An Extraordinary Union, by Alyssa Cole

Alyssa Cole's An Extraordinary Union is ambitious: it's a Civil War-era action/romance featuring a biracial couple, both of whom were inspired by real historical figures. (The heroine is based on Mary Bowser, the hero on Timothy Webster.) Cole doesn't stick every landing, but her story succeeds on an impressive number of fronts.

An Extraordinary Union centers around Elle Burns, a freed black woman with an eidetic memory. Determined to use her gift to help the Union Army, Elle becomes a spy, posing as a mute slave in the home of a Confederate Senator. There she meets Malcolm McCall, a fellow undercover agent disguised as a rebel soldier. Elle and Malcolm are overwhelmed by their attraction to one another, but every interaction increases their risk of discovery.

Cole is excellent at action and suspense sequences, which don't always mesh well with her romantic storyline. I liked this novel's central pairing, but every time the characters were alone together I was bracing myself for disaster. (It's not a good sign when your first thought about a sex scene is: Guys, don't you have more important things to do?!?) Elle is more interesting than Malcolm, but they're both intelligent, appealingly complex characters. Unfortunately, the novel's most memorable villain—an outrageously spoiled Southern Belle—is so over-the-top evil she borders on camp. I'm hoping the antagonists in the next installment of this series will be less mustache-twirly, so Cole can better showcase the stuff she does well: interesting protagonists, thoughtful historical world-building, and thrilling scenes of derring-do.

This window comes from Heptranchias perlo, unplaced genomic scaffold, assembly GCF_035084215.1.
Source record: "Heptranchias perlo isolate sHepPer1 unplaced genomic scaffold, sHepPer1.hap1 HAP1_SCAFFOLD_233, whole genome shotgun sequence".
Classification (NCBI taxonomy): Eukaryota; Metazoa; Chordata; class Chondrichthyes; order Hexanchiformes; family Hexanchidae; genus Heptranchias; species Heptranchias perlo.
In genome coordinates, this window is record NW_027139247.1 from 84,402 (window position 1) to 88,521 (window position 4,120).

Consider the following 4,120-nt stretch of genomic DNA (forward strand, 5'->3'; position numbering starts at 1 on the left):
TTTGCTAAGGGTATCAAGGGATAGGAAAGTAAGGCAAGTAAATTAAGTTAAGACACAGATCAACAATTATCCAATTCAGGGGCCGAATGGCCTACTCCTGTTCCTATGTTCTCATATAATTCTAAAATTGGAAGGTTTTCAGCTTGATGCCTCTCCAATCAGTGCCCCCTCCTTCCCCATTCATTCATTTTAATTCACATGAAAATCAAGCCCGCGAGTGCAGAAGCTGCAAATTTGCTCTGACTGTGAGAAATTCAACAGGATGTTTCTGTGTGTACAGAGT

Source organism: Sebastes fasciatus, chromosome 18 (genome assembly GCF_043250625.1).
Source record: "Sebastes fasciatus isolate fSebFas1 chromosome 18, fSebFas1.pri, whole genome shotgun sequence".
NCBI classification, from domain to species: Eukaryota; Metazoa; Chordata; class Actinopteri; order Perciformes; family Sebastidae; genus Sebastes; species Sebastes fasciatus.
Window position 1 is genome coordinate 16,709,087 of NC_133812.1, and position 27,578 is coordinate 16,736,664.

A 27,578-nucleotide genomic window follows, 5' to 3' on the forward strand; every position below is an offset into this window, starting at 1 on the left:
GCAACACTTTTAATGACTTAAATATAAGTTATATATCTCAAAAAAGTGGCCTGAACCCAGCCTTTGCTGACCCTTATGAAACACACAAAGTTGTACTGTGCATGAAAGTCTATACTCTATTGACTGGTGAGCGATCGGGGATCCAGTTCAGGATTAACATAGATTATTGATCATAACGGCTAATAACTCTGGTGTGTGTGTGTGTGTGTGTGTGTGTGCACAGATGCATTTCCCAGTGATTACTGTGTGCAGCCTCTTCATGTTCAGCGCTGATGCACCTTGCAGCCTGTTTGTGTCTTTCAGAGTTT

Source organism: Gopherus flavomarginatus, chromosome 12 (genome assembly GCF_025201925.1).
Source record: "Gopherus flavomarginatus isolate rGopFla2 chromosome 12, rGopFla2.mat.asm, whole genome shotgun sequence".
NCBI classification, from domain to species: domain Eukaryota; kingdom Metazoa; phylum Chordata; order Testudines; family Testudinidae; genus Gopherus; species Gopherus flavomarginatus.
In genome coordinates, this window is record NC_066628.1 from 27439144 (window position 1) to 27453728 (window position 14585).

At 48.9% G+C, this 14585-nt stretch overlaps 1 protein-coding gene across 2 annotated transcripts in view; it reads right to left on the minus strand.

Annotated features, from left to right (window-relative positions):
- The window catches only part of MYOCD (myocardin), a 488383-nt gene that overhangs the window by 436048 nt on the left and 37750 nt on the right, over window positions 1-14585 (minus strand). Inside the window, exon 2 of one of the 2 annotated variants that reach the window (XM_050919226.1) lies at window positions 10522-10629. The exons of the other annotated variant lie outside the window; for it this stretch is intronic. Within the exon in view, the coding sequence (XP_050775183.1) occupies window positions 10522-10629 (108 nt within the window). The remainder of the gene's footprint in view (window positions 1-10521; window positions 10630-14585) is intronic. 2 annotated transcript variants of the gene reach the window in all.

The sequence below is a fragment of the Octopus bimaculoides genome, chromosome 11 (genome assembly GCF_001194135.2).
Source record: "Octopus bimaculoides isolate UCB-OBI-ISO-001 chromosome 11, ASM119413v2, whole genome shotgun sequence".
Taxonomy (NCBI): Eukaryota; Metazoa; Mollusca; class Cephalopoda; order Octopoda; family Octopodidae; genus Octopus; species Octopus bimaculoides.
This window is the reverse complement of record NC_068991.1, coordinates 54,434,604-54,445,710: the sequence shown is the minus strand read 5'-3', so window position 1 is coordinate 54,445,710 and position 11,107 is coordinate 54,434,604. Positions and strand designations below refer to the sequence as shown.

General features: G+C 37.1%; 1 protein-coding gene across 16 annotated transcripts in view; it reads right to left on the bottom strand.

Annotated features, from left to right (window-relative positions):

Posted by: Julianka


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